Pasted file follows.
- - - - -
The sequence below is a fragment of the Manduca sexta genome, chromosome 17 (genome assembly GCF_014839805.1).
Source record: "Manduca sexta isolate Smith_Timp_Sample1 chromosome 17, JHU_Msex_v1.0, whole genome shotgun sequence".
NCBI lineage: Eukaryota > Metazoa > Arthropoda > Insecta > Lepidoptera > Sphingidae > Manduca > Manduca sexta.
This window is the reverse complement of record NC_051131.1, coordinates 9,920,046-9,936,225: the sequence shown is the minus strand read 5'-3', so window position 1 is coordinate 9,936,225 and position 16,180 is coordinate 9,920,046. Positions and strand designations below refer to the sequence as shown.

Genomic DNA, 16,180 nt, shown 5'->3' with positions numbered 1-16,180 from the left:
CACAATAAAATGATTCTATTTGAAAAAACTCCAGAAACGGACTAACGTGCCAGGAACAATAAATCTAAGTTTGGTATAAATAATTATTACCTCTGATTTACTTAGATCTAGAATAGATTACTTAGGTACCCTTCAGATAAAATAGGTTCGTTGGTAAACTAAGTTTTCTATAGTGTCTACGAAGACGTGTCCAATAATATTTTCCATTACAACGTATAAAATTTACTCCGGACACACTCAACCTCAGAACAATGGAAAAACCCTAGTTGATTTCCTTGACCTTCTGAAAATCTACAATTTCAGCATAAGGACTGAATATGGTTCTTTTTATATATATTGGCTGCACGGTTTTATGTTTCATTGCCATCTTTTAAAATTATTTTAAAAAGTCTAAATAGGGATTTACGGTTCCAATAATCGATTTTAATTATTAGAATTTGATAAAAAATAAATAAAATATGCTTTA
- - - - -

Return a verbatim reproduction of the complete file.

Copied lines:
The sequence below is a fragment of the Manduca sexta genome, chromosome 17 (genome assembly GCF_014839805.1).
Source record: "Manduca sexta isolate Smith_Timp_Sample1 chromosome 17, JHU_Msex_v1.0, whole genome shotgun sequence".
NCBI lineage: Eukaryota > Metazoa > Arthropoda > Insecta > Lepidoptera > Sphingidae > Manduca > Manduca sexta.
This window is the reverse complement of record NC_051131.1, coordinates 9,920,046-9,936,225: the sequence shown is the minus strand read 5'-3', so window position 1 is coordinate 9,936,225 and position 16,180 is coordinate 9,920,046. Positions and strand designations below refer to the sequence as shown.

Genomic DNA, 16,180 nt, shown 5'->3' with positions numbered 1-16,180 from the left:
CACAATAAAATGATTCTATTTGAAAAAACTCCAGAAACGGACTAACGTGCCAGGAACAATAAATCTAAGTTTGGTATAAATAATTATTACCTCTGATTTACTTAGATCTAGAATAGATTACTTAGGTACCCTTCAGATAAAATAGGTTCGTTGGTAAACTAAGTTTTCTATAGTGTCTACGAAGACGTGTCCAATAATATTTTCCATTACAACGTATAAAATTTACTCCGGACACACTCAACCTCAGAACAATGGAAAAACCCTAGTTGATTTCCTTGACCTTCTGAAAATCTACAATTTCAGCATAAGGACTGAATATGGTTCTTTTTATATATATTGGCTGCACGGTTTTATGTTTCATTGCCATCTTTTAAAATTATTTTAAAAAGTCTAAATAGGGATTTACGGTTCCAATAATCGATTTTAATTATTAGAATTTGATAAAAAATAAATAAAATATGCTTTA